The Earnings Performance Measure represents the difference between the Start Printed Page 57494earnings growth of FSS participants and the earnings growth of similar non-FSS households assisted by the PHA within a specified time frame. This approach, along with a statistical adjustment described below, helps to control for variations in local economic conditions. The program was envisioned and designed for the purpose of increasing employment and earnings for its participants. Therefore, the performance score assigns the Earnings Performance Measure a high weight.

HUD has assigned the next highest weight to the Graduation Rate indicator—which represents the rate of FSS participants who successfully “graduate” from the program—to encourage PHAs to work closely with individual FSS participants to increase graduation rates. To graduate from FSS, a participant must be employed, be independent of cash welfare assistance for at least one year, and achieve the other goals set forth in the participant's contract of participation.

Finally, the FSS performance score looks at the local program's Participation Rate, which reflects the extent to which a PHA exceeds the minimum number of households that HUD requires the PHA to serve as a condition of receiving an FSS grant. PHAs with higher Participation Rates are serving more households than required, which is a desired output, provided the PHAs are serving those households effectively. Because the Earnings Performance Measure is weighted more heavily than the Participation Rate, however, PHAs should be careful not to execute more Contracts of Participation than they can serve effectively, because doing so would likely reduce their scores on the Earnings Performance Measure. Together, the Earnings Performance Measure, Graduation Rate, and Participation Rate are expected to provide a balanced measurement of the performance of an individual FSS program.

As indicated in the 2017 Notice soliciting public comment, HUD does not intend to use this performance measurement system for Tribes/Tribally Designated Housing Entities (TDHEs), who do not report into Public and Indian Housing Information Center (PIC), or for PHAs with a Moving to Work (MTW) designation, as they report differently into PIC, using Form HUD-50058-MTW. However, HUD is presently exploring a change to the reporting processes for MTW agencies, in order to include them in the FSS performance scoring process. Nor does HUD intend, after considering public comment, to use this performance measurement system for unfunded PHAs, and PHAs and private owners that serve Project-based Rental Assistance (PBRA) residents at this time.[1] The Agency will continue to explore options for modifying the scoring system for those sub-groups.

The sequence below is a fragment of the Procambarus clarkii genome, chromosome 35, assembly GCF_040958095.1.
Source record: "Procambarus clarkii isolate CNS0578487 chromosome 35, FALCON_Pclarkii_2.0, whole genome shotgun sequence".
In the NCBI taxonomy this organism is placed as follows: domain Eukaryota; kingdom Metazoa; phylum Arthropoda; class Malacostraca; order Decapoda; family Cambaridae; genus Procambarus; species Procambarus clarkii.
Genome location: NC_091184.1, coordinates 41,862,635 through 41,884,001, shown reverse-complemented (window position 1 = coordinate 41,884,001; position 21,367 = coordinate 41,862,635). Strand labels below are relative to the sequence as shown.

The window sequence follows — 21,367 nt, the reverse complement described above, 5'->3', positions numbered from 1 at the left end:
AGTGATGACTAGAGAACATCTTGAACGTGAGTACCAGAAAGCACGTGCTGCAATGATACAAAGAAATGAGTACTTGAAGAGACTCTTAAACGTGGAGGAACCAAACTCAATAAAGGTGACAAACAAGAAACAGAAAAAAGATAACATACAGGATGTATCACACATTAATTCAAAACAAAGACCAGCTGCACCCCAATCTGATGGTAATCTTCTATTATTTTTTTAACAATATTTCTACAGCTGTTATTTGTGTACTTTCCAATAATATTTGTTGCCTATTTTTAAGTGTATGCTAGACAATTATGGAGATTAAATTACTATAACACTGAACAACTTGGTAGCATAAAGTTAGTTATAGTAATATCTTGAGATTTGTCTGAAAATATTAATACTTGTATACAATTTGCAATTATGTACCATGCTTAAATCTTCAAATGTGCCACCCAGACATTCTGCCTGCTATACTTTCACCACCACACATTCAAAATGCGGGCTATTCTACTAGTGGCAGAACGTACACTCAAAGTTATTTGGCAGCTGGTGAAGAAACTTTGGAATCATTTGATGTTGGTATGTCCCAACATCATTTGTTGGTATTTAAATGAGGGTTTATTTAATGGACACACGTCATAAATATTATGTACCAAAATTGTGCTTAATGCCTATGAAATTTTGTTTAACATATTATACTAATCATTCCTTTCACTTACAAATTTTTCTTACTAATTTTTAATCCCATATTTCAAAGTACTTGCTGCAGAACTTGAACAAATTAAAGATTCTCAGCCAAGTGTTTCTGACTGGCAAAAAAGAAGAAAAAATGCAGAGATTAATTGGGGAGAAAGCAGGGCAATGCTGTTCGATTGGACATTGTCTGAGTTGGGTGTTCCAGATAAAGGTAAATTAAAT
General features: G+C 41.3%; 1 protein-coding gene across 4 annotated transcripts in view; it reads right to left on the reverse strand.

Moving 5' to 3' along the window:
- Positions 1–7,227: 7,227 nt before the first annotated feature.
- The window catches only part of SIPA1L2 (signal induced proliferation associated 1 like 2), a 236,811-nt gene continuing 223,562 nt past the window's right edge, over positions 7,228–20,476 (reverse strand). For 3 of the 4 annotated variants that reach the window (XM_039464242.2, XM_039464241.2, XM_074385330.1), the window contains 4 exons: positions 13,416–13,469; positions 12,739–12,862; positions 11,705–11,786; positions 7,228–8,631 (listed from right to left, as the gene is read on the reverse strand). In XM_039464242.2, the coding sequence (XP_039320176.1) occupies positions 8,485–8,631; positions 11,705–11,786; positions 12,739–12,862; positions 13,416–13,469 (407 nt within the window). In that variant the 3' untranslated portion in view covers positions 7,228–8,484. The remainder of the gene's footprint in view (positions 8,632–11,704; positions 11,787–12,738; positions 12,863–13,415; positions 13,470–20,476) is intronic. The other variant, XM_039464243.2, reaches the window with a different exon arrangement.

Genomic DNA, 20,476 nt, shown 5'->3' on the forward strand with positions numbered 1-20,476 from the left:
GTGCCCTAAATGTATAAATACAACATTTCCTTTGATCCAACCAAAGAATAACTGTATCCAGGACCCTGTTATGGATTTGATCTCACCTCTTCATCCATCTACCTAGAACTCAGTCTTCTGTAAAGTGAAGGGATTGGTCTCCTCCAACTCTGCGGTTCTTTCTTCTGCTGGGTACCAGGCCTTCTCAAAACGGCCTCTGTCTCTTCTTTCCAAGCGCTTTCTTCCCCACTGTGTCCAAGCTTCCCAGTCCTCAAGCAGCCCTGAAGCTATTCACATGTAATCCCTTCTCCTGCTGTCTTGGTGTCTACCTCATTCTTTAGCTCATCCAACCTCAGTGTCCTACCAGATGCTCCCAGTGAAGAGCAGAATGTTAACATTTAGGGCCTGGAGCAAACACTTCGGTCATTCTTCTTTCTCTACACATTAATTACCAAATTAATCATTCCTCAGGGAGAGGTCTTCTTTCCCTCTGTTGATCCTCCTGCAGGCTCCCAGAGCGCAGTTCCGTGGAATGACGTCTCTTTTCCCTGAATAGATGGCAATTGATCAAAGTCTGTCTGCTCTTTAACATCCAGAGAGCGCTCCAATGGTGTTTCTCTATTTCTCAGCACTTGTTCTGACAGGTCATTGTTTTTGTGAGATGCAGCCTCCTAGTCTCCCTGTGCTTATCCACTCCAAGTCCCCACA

II. HUD's Responses to Public Comments

HUD received 68 unique public comments on the planned measures, which are summarized below along with HUD's responses. HUD's responses to comments are organized into five categories: (A) Overall Comments; (B) Comments on Earnings Performance Measure; (C) Comments on FSS Graduation Rate Measure; (D) Comments on Participation Rate Measure; and (E) Comments on Weighting of the Measures. At the conclusion of this Notice, in Section III., Final Thresholds, HUD provides the final FSS performance measurement system thresholds that it intends to adopt to calculate FSS performance scores.

A. Overall Comments

1. Comment: Data Quality. Many commenters raised concerns about the quality of data from the PIC system used to calculate the FSS performance scores, particularly with regard to data entered prior to HUD's 2016 guidance. Some requested that PHAs be allowed to examine and correct all data used for calculating their measures prior to HUD calculating the FSS performance measures. Others suggested that this might not be possible or that there would not be resources to correct the data.

HUD Response: Data Quality. On May 6, 2016, HUD issued PIH Notice 2016-08 to help PHAs understand how to submit timely and accurate PIC data regarding FSS, along with a series of webinars to help PHAs apply the guidance to improve their PIC data quality for both current and past participants. Further, HUD has emphasized the importance of PHAs submitting accurate PIC data for many years. HUD believes it is reasonable to rely on existing PIC data in calculating FSS performance scores.

It is important to note that each time the FSS performance scores are calculated, HUD will retrieve a new data report from the PIC system. This ensures that if a PHA has made changes to improve the accuracy of its reporting on any metric, for current or past participants, all of these changes will be reflected in its performance score.

2. Comment: Limitations on Included Measures. Many commenters expressed the view that the measures in the planned performance measurement system do not address the variations in participants' goals. Some participants or programs may have interim goals related to addressing barriers to work (e.g., treating psychiatric illness or barriers, accessing medical care, securing childcare, or completing training, or education), which would not immediately result in higher earnings, even if participants make important progress. Several commenters suggested that participation in/provision of services or progress toward Individual Training and Services Plan (ITSP) goals should be included as a measure. Some suggested that changes in educational attainment also be included as a measure.